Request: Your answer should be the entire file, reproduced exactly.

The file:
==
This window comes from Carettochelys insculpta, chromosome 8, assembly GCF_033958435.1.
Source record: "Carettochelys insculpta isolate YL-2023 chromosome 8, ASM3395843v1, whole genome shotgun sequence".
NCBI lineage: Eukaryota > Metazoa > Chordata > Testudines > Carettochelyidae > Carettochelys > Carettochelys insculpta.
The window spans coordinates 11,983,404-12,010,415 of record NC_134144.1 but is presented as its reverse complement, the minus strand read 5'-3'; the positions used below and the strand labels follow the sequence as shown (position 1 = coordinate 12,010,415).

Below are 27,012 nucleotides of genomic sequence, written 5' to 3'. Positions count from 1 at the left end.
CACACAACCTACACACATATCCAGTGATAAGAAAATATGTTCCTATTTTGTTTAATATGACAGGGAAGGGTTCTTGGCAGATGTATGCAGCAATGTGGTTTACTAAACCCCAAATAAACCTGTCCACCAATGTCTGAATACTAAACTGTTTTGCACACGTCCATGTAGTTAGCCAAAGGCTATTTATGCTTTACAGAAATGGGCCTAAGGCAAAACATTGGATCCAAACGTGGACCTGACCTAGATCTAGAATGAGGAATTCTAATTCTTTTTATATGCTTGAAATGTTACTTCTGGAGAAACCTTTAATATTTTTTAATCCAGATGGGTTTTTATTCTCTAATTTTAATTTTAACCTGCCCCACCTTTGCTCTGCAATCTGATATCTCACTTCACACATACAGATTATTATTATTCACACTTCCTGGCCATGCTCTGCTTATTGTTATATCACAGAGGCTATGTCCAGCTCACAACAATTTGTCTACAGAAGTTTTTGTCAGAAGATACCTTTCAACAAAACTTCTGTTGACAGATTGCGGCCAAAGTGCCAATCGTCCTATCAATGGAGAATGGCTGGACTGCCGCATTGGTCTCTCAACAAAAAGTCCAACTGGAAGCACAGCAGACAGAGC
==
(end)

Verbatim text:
This window comes from Carettochelys insculpta, chromosome 8, assembly GCF_033958435.1.
Source record: "Carettochelys insculpta isolate YL-2023 chromosome 8, ASM3395843v1, whole genome shotgun sequence".
NCBI lineage: Eukaryota > Metazoa > Chordata > Testudines > Carettochelyidae > Carettochelys > Carettochelys insculpta.
The window spans coordinates 11,983,404-12,010,415 of record NC_134144.1 but is presented as its reverse complement, the minus strand read 5'-3'; the positions used below and the strand labels follow the sequence as shown (position 1 = coordinate 12,010,415).

Below are 27,012 nucleotides of genomic sequence, written 5' to 3'. Positions count from 1 at the left end.
CACACAACCTACACACATATCCAGTGATAAGAAAATATGTTCCTATTTTGTTTAATATGACAGGGAAGGGTTCTTGGCAGATGTATGCAGCAATGTGGTTTACTAAACCCCAAATAAACCTGTCCACCAATGTCTGAATACTAAACTGTTTTGCACACGTCCATGTAGTTAGCCAAAGGCTATTTATGCTTTACAGAAATGGGCCTAAGGCAAAACATTGGATCCAAACGTGGACCTGACCTAGATCTAGAATGAGGAATTCTAATTCTTTTTATATGCTTGAAATGTTACTTCTGGAGAAACCTTTAATATTTTTTAATCCAGATGGGTTTTTATTCTCTAATTTTAATTTTAACCTGCCCCACCTTTGCTCTGCAATCTGATATCTCACTTCACACATACAGATTATTATTATTCACACTTCCTGGCCATGCTCTGCTTATTGTTATATCACAGAGGCTATGTCCAGCTCACAACAATTTGTCTACAGAAGTTTTTGTCAGAAGATACCTTTCAACAAAACTTCTGTTGACAGATTGCGGCCAAAGTGCCAATCGTCCTATCAATGGAGAATGGCTGGACTGCCGCATTGGTCTCTCAACAAAAAGTCCAACTGGAAGCACAGCAGACAGAGC